It’s worth noting that what you need to learn is generally more proscribed and much more standardised than the learning path on an MA and it’s got a strong slant towards the practical – what actually goes on in a classroom. This is obviously particularly true for Module 2 – the assessed teaching practice.
Moving on to a Master’s degree, MAs in TESOL or Applied Linguistics are often more theoretical. They certainly can be. They’re made up of different modules that are usually assessed by extended essays – there’s a lot of reading to do – and the final part is a dissertation where you’ll do some independent primary research in an area that interests you and write it up in a formal, academic manner with support from a university tutor. The content on an MA is much more variable than the Delta and there’s often quite a bit of choice, so it’s a good idea to look carefully at the syllabus to make sure that it offers the things you’re interested in. I wanted a focus on teacher education, for example, so that was what I looked for. Having said that, there’s usually the opportunity to tailor the assignments to a focus that interests you. For example, I did a module on Spoken Interaction (which was fascinating), and we had to analyse some talk so I used an extract from a CELTA feedback session. It’s good to be open to the new, though. The things that ended up being most fundamentally life changing for me, weren’t the things I expected at all.
You can do an MA face to face or online and full time in a year or part time over a longer period (I did mine in two years while I was working part time). My experience was that part time was good – it gave me more time to read and think about what I was doing and a lot more time for my dissertation research.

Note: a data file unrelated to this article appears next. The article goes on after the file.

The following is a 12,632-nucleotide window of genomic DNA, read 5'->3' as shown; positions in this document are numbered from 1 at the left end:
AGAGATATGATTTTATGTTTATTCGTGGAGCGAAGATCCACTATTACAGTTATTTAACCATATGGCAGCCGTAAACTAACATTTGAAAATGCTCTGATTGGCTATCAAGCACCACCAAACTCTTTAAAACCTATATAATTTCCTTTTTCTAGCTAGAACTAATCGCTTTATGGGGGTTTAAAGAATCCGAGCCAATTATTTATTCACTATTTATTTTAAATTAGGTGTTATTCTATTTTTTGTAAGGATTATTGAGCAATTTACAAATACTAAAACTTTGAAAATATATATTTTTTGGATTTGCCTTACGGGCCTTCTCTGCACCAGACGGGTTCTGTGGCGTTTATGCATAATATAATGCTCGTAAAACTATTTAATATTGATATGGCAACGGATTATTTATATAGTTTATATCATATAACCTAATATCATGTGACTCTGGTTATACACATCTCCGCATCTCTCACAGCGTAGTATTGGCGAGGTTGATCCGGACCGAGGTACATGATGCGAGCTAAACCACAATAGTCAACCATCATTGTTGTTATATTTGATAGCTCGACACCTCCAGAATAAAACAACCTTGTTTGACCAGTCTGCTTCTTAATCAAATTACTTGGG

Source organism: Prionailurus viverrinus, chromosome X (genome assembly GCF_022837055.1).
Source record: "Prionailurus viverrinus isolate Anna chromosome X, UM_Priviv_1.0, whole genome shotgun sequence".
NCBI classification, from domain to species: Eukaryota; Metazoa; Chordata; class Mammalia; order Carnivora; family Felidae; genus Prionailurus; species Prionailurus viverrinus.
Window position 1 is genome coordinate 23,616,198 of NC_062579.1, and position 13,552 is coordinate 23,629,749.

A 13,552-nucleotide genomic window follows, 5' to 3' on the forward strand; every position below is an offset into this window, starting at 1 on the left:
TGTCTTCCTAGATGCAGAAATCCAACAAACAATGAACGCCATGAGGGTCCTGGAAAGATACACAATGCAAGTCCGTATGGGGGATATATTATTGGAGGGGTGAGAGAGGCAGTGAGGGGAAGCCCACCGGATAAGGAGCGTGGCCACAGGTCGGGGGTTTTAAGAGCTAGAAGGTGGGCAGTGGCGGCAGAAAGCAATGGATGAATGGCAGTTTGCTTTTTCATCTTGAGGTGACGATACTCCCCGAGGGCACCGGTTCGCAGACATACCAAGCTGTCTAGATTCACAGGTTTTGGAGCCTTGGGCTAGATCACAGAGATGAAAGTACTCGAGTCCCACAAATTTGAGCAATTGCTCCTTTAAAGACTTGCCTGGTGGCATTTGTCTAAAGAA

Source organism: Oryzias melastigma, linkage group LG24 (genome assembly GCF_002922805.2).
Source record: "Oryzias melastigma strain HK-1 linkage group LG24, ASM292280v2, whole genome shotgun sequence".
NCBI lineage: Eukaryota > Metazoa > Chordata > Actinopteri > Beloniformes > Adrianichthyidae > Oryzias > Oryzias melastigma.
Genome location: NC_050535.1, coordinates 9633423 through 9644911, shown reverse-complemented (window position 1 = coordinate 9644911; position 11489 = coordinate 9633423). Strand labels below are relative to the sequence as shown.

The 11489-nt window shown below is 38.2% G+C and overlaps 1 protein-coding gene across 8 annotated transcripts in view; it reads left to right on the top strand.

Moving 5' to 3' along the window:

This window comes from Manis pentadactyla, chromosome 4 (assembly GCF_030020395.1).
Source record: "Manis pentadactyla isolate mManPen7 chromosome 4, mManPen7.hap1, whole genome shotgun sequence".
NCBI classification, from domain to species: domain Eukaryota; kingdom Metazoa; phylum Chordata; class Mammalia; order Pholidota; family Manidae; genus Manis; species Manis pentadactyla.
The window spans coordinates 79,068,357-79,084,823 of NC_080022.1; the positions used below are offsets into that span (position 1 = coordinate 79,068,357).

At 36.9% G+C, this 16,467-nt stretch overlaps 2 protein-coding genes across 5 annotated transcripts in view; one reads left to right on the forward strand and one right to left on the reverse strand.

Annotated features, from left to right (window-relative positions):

Just as a point of note, it’s pretty hard to fail an MA if you start one – as long as you put in the work. It’s more than possible to fail Delta modules.
Which should you do?
Which you choose depends a lot on the kind
of work that you want to progress to. I’d say that overall, for being in the
classroom, the Delta offers a reassurance to an employer that you can actually
do the job in a practical way, so my feeling is that this is the one to do
earlier on in your career. I’m biased, though, because, of course, that’s the
way I did it. You’ll also need a level 7 qualification with assessed teaching
practice (which essentially means the Delta or the Trinity Diploma) if you want
to become a CELTA trainer in the future. On the other hand, if you want university level
work, you’ll probably need a Masters and in some parts of the world, an MA
carries more kudos than the Delta, I think. The best thing to do is to Google
the kind of job that you want in the future and see what qualifications they’re
This is already a pretty long video and there’s much more I could say, but I hope that it’s given you a bit of food for thought. I’ve put a whole bunch of useful links just below here, so check them out and see what others have got to say about it too, before you make a decision.
Good luck with whatever you do and thanks for watching.